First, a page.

Skip to content
images of MLK and marches from the Civil Rights movement and today

“With Selma and the Voting Rights Act one phase of development in the civil rights revolution came to an end. A new phase opened, but few observers realized or were prepared for its implications.”

Dr. Martin Luther King, Jr.
“Where Do We Go from Here: Chaos or Community?”

In the winter of 1967, in a modest rented bungalow in the town of Ocho Rios in north Jamaica, the Reverend Martin Luther King, Jr. wrote the first draft of “Where Do We Go From Here: Chaos or Community?” the last book he would complete during his lifetime. In it, Dr. King probed the difficult period following the day President Johnson signed the Voting Rights Act in a special ceremony at the White House.  He recounts how a national backlash followed a decade of civil rights work—leading to the murder of civil rights workers and the acquittal of their killers, violent outbreaks in cities like Watts and Chicago, and “an emotional electoral issue” in many parts of the country that ushered in a number of voices who favored segregation.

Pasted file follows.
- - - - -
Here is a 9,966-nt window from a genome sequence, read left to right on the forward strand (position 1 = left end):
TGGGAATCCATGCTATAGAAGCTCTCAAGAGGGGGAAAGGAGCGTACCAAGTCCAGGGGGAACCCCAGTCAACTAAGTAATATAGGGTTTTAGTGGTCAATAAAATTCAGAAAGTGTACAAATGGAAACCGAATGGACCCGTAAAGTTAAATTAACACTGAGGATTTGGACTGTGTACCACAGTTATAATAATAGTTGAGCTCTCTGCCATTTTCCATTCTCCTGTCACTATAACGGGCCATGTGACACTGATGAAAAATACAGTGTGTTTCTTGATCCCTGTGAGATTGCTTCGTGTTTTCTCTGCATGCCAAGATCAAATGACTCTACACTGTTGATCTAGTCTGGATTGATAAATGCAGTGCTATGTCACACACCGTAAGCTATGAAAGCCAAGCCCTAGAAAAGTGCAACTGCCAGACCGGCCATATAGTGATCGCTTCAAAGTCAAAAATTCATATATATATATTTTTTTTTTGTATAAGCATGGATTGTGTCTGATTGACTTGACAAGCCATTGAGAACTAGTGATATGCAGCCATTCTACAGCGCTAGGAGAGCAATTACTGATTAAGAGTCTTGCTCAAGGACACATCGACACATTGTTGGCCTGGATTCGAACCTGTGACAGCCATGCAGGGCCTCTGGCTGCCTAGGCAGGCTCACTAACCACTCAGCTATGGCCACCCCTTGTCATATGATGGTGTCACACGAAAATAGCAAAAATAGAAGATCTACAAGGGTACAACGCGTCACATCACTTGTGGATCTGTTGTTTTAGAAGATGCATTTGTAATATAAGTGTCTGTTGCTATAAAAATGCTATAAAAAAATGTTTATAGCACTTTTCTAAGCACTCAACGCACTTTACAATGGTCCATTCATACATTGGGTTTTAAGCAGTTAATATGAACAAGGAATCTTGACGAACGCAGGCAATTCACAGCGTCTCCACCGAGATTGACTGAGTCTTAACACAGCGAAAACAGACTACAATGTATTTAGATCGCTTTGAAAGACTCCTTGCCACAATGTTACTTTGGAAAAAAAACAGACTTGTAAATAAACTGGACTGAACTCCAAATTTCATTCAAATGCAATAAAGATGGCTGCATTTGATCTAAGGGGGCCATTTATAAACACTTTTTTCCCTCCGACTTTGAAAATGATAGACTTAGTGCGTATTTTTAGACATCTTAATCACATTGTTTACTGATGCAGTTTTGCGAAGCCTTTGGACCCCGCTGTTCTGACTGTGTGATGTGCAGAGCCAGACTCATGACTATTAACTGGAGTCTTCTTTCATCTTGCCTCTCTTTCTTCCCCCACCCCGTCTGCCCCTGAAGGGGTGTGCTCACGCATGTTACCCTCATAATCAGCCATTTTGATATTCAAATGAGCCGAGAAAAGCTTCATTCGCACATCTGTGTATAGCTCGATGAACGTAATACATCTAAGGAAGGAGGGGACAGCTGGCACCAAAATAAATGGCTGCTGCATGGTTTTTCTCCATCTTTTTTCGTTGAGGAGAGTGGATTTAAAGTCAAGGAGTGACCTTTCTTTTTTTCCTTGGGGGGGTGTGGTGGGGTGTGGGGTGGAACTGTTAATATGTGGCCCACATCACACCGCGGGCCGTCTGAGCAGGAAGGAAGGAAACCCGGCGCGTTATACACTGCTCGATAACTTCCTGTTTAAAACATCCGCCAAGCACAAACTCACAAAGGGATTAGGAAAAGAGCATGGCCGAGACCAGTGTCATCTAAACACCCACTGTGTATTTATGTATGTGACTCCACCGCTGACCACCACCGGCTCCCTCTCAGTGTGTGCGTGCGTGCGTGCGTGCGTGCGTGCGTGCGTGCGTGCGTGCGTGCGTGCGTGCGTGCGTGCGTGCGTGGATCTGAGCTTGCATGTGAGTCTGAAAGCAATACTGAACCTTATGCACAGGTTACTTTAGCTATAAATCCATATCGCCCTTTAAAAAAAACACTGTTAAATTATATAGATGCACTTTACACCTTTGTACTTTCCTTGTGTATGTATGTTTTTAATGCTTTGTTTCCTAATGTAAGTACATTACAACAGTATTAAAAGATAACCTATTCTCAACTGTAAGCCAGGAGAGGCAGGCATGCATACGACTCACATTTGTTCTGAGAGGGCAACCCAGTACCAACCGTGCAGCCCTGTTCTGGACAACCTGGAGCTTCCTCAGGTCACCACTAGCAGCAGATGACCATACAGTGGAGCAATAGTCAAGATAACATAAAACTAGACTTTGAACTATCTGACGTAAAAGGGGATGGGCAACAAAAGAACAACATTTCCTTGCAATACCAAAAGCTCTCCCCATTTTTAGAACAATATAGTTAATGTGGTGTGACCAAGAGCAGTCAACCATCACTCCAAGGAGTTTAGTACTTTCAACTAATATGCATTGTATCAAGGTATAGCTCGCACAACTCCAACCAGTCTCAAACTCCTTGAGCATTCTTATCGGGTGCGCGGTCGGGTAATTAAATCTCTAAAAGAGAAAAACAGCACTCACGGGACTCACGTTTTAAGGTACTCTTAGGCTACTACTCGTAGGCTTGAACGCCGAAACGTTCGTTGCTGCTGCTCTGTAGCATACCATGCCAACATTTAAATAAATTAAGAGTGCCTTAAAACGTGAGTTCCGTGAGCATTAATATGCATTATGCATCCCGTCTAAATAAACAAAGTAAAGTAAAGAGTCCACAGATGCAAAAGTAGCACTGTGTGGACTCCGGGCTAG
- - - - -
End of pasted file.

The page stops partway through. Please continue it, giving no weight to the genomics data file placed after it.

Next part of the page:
More than half a century after that moment, we are still asking the question, where do we go from here? And as we celebrate 40 years of honoring Dr. King’s legacy with MLK Week at the U, the University of Utah is answering with an emphatic turn toward community.  

Our MLK programming this year includes a week of activities for the campus and community, including the MLK Day Rally and March, a special keynote address, and a MLK 40th Anniversary Gala where both the past and future of this important Utah observation will be celebrated. As we look to the future, Equity, Diversity, & Inclusion will envision where we’re going from here and how the University of Utah can continue to affirm Dr. King’s vision by moving us toward stronger communal bonds and belonging.

To learn more about Martin Luther King, Jr. Week at the University of Utah, please visit the event website and subscribe to the One U Thriving Newsletter for the most up-to-date information.